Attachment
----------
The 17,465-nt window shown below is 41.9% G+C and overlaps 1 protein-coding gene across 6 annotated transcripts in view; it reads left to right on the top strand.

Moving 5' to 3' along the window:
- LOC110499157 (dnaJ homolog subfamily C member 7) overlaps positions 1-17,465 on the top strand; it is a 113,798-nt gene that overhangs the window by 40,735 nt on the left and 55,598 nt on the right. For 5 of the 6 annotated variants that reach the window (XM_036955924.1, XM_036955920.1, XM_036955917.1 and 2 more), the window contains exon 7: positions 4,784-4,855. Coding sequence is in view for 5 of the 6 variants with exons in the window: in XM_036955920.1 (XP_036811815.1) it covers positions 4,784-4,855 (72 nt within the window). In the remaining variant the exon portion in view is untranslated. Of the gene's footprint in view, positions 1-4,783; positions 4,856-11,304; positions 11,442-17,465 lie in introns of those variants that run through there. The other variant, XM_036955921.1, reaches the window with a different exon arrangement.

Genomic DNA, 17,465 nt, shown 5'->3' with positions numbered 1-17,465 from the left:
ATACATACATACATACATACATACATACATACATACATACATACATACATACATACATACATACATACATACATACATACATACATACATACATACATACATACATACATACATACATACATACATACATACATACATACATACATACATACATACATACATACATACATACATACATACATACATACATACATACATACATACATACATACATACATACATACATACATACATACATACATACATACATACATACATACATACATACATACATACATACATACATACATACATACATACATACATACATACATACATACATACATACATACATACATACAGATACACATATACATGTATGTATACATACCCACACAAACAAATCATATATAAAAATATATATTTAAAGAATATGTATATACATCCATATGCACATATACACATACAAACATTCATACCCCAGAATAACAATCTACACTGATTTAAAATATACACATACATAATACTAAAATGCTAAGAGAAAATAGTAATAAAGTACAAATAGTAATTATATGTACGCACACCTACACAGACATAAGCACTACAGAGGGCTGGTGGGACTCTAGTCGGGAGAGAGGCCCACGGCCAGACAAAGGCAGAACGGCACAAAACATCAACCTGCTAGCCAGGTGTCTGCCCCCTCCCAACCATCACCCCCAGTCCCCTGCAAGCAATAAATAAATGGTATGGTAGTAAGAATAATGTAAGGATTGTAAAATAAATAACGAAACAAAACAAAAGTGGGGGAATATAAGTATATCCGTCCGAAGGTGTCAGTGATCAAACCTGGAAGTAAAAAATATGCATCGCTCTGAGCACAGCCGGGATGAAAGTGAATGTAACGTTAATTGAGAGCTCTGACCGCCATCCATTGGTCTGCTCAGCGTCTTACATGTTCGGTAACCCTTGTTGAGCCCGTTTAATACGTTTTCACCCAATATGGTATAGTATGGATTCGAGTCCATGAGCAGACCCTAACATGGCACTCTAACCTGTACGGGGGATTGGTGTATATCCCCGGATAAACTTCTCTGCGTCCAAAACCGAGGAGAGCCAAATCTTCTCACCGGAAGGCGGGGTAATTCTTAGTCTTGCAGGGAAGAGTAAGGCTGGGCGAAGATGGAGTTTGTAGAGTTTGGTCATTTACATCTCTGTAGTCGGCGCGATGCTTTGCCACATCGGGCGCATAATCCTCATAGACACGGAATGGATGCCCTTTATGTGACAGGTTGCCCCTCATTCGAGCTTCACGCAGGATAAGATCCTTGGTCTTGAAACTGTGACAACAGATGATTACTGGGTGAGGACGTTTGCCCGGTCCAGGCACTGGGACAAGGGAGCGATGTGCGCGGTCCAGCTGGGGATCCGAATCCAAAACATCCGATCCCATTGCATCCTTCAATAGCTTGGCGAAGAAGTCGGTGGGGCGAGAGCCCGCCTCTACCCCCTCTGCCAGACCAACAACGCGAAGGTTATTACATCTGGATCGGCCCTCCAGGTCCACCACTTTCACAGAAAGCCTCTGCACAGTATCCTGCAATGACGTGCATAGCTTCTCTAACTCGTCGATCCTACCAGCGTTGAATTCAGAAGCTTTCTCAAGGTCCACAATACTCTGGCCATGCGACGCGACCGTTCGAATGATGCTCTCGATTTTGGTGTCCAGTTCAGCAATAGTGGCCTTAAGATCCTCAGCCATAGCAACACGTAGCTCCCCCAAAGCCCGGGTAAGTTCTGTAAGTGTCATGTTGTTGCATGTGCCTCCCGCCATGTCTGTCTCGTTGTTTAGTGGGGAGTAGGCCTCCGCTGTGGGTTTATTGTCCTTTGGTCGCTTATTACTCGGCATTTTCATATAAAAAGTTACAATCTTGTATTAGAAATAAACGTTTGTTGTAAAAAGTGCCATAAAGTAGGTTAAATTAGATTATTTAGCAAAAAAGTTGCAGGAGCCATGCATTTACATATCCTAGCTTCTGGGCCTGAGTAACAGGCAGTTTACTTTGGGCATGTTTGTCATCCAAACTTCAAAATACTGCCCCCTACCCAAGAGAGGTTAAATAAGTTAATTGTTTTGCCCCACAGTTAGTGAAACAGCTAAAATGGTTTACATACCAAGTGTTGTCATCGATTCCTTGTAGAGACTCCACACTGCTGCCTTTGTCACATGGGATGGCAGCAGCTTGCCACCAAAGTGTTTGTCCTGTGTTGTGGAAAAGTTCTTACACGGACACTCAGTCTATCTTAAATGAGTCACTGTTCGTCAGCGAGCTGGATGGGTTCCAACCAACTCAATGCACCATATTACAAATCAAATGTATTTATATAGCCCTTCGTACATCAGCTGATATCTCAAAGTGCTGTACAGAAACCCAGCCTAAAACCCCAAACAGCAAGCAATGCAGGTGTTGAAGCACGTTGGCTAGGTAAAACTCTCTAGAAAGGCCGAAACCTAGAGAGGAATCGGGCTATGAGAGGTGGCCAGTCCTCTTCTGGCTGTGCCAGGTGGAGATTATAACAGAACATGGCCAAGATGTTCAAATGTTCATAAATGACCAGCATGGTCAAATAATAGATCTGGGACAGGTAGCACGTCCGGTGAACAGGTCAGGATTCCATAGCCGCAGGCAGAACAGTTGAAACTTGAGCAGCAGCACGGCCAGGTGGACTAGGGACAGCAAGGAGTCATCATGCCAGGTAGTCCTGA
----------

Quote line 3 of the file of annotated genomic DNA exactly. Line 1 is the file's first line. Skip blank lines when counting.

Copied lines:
- LOC110499157 (dnaJ homolog subfamily C member 7) overlaps positions 1-17,465 on the top strand; it is a 113,798-nt gene that overhangs the window by 40,735 nt on the left and 55,598 nt on the right. For 5 of the 6 annotated variants that reach the window (XM_036955924.1, XM_036955920.1, XM_036955917.1 and 2 more), the window contains exon 7: positions 4,784-4,855. Coding sequence is in view for 5 of the 6 variants with exons in the window: in XM_036955920.1 (XP_036811815.1) it covers positions 4,784-4,855 (72 nt within the window). In the remaining variant the exon portion in view is untranslated. Of the gene's footprint in view, positions 1-4,783; positions 4,856-11,304; positions 11,442-17,465 lie in introns of those variants that run through there. The other variant, XM_036955921.1, reaches the window with a different exon arrangement.